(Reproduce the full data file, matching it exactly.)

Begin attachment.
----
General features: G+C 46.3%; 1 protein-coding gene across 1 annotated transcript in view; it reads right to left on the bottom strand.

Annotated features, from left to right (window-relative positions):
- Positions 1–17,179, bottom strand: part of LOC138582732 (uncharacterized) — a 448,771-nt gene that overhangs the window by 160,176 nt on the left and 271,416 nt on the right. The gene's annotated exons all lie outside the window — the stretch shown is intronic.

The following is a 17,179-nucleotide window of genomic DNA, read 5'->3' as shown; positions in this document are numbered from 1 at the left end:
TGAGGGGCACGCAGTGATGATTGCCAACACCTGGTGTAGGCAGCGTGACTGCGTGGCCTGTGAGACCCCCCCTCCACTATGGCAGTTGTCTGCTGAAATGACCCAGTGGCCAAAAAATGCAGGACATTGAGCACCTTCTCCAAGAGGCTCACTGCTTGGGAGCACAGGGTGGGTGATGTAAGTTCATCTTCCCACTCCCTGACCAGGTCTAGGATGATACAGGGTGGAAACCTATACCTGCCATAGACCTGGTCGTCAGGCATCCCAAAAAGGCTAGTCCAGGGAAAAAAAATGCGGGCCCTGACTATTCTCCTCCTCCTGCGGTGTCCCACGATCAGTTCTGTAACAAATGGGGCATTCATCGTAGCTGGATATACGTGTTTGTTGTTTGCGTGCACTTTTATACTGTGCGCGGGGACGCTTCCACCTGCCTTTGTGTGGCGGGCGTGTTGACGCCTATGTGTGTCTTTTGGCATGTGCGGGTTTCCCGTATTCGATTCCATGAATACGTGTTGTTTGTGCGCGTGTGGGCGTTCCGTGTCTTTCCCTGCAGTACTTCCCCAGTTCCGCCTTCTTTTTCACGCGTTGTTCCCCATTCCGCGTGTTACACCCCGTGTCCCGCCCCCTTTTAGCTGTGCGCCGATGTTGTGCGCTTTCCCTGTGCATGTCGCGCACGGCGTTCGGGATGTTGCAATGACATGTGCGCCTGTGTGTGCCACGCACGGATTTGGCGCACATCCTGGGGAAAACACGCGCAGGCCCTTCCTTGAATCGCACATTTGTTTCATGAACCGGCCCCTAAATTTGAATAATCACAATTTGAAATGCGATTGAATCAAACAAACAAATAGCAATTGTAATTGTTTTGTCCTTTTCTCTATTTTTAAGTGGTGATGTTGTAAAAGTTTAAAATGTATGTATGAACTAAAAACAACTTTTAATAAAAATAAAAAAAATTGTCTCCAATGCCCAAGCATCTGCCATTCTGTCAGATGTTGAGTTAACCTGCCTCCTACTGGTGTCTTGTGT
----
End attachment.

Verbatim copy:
General features: G+C 46.3%; 1 protein-coding gene across 1 annotated transcript in view; it reads right to left on the bottom strand.

Annotated features, from left to right (window-relative positions):
- Positions 1–17,179, bottom strand: part of LOC138582732 (uncharacterized) — a 448,771-nt gene that overhangs the window by 160,176 nt on the left and 271,416 nt on the right. The gene's annotated exons all lie outside the window — the stretch shown is intronic.

The following is a 17,179-nucleotide window of genomic DNA, read 5'->3' as shown; positions in this document are numbered from 1 at the left end:
TGAGGGGCACGCAGTGATGATTGCCAACACCTGGTGTAGGCAGCGTGACTGCGTGGCCTGTGAGACCCCCCCTCCACTATGGCAGTTGTCTGCTGAAATGACCCAGTGGCCAAAAAATGCAGGACATTGAGCACCTTCTCCAAGAGGCTCACTGCTTGGGAGCACAGGGTGGGTGATGTAAGTTCATCTTCCCACTCCCTGACCAGGTCTAGGATGATACAGGGTGGAAACCTATACCTGCCATAGACCTGGTCGTCAGGCATCCCAAAAAGGCTAGTCCAGGGAAAAAAAATGCGGGCCCTGACTATTCTCCTCCTCCTGCGGTGTCCCACGATCAGTTCTGTAACAAATGGGGCATTCATCGTAGCTGGATATACGTGTTTGTTGTTTGCGTGCACTTTTATACTGTGCGCGGGGACGCTTCCACCTGCCTTTGTGTGGCGGGCGTGTTGACGCCTATGTGTGTCTTTTGGCATGTGCGGGTTTCCCGTATTCGATTCCATGAATACGTGTTGTTTGTGCGCGTGTGGGCGTTCCGTGTCTTTCCCTGCAGTACTTCCCCAGTTCCGCCTTCTTTTTCACGCGTTGTTCCCCATTCCGCGTGTTACACCCCGTGTCCCGCCCCCTTTTAGCTGTGCGCCGATGTTGTGCGCTTTCCCTGTGCATGTCGCGCACGGCGTTCGGGATGTTGCAATGACATGTGCGCCTGTGTGTGCCACGCACGGATTTGGCGCACATCCTGGGGAAAACACGCGCAGGCCCTTCCTTGAATCGCACATTTGTTTCATGAACCGGCCCCTAAATTTGAATAATCACAATTTGAAATGCGATTGAATCAAACAAACAAATAGCAATTGTAATTGTTTTGTCCTTTTCTCTATTTTTAAGTGGTGATGTTGTAAAAGTTTAAAATGTATGTATGAACTAAAAACAACTTTTAATAAAAATAAAAAAAATTGTCTCCAATGCCCAAGCATCTGCCATTCTGTCAGATGTTGAGTTAACCTGCCTCCTACTGGTGTCTTGTGT